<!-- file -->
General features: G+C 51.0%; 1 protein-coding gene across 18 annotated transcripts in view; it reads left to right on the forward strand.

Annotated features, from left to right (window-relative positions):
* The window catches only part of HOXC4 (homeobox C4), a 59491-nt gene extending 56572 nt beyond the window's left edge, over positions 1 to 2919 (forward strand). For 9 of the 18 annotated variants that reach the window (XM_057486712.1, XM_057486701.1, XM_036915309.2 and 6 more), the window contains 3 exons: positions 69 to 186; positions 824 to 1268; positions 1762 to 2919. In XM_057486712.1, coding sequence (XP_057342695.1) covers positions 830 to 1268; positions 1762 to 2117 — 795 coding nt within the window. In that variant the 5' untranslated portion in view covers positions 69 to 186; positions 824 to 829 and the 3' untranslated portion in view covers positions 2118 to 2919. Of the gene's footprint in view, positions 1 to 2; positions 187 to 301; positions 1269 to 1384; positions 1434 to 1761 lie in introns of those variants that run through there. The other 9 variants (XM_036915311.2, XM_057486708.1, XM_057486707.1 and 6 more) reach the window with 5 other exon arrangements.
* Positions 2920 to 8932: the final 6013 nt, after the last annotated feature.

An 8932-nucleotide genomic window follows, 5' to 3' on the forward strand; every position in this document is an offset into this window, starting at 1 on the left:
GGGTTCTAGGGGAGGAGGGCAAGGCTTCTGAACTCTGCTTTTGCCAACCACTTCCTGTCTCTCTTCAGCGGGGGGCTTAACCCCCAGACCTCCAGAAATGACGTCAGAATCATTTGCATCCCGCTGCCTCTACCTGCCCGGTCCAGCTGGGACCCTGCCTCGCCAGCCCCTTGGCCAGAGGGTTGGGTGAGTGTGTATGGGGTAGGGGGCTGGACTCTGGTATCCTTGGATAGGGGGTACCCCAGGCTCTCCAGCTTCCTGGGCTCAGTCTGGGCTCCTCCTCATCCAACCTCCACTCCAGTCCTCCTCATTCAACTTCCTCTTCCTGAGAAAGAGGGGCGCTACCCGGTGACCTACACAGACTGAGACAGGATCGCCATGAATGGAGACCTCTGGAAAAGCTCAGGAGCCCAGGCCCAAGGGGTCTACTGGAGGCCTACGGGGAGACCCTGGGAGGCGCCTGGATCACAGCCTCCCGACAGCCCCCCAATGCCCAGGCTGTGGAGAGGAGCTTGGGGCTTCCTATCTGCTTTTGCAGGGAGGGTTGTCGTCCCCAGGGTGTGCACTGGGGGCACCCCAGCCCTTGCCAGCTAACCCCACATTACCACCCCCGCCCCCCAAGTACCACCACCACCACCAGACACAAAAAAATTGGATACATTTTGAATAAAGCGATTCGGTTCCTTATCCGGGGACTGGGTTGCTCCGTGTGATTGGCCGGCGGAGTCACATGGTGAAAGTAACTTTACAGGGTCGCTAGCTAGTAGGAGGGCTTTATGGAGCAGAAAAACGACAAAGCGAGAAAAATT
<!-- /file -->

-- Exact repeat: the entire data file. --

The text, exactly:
General features: G+C 51.0%; 1 protein-coding gene across 18 annotated transcripts in view; it reads left to right on the forward strand.

Annotated features, from left to right (window-relative positions):
* The window catches only part of HOXC4 (homeobox C4), a 59491-nt gene extending 56572 nt beyond the window's left edge, over positions 1 to 2919 (forward strand). For 9 of the 18 annotated variants that reach the window (XM_057486712.1, XM_057486701.1, XM_036915309.2 and 6 more), the window contains 3 exons: positions 69 to 186; positions 824 to 1268; positions 1762 to 2919. In XM_057486712.1, coding sequence (XP_057342695.1) covers positions 830 to 1268; positions 1762 to 2117 — 795 coding nt within the window. In that variant the 5' untranslated portion in view covers positions 69 to 186; positions 824 to 829 and the 3' untranslated portion in view covers positions 2118 to 2919. Of the gene's footprint in view, positions 1 to 2; positions 187 to 301; positions 1269 to 1384; positions 1434 to 1761 lie in introns of those variants that run through there. The other 9 variants (XM_036915311.2, XM_057486708.1, XM_057486707.1 and 6 more) reach the window with 5 other exon arrangements.
* Positions 2920 to 8932: the final 6013 nt, after the last annotated feature.

An 8932-nucleotide genomic window follows, 5' to 3' on the forward strand; every position in this document is an offset into this window, starting at 1 on the left:
GGGTTCTAGGGGAGGAGGGCAAGGCTTCTGAACTCTGCTTTTGCCAACCACTTCCTGTCTCTCTTCAGCGGGGGGCTTAACCCCCAGACCTCCAGAAATGACGTCAGAATCATTTGCATCCCGCTGCCTCTACCTGCCCGGTCCAGCTGGGACCCTGCCTCGCCAGCCCCTTGGCCAGAGGGTTGGGTGAGTGTGTATGGGGTAGGGGGCTGGACTCTGGTATCCTTGGATAGGGGGTACCCCAGGCTCTCCAGCTTCCTGGGCTCAGTCTGGGCTCCTCCTCATCCAACCTCCACTCCAGTCCTCCTCATTCAACTTCCTCTTCCTGAGAAAGAGGGGCGCTACCCGGTGACCTACACAGACTGAGACAGGATCGCCATGAATGGAGACCTCTGGAAAAGCTCAGGAGCCCAGGCCCAAGGGGTCTACTGGAGGCCTACGGGGAGACCCTGGGAGGCGCCTGGATCACAGCCTCCCGACAGCCCCCCAATGCCCAGGCTGTGGAGAGGAGCTTGGGGCTTCCTATCTGCTTTTGCAGGGAGGGTTGTCGTCCCCAGGGTGTGCACTGGGGGCACCCCAGCCCTTGCCAGCTAACCCCACATTACCACCCCCGCCCCCCAAGTACCACCACCACCACCAGACACAAAAAAATTGGATACATTTTGAATAAAGCGATTCGGTTCCTTATCCGGGGACTGGGTTGCTCCGTGTGATTGGCCGGCGGAGTCACATGGTGAAAGTAACTTTACAGGGTCGCTAGCTAGTAGGAGGGCTTTATGGAGCAGAAAAACGACAAAGCGAGAAAAATT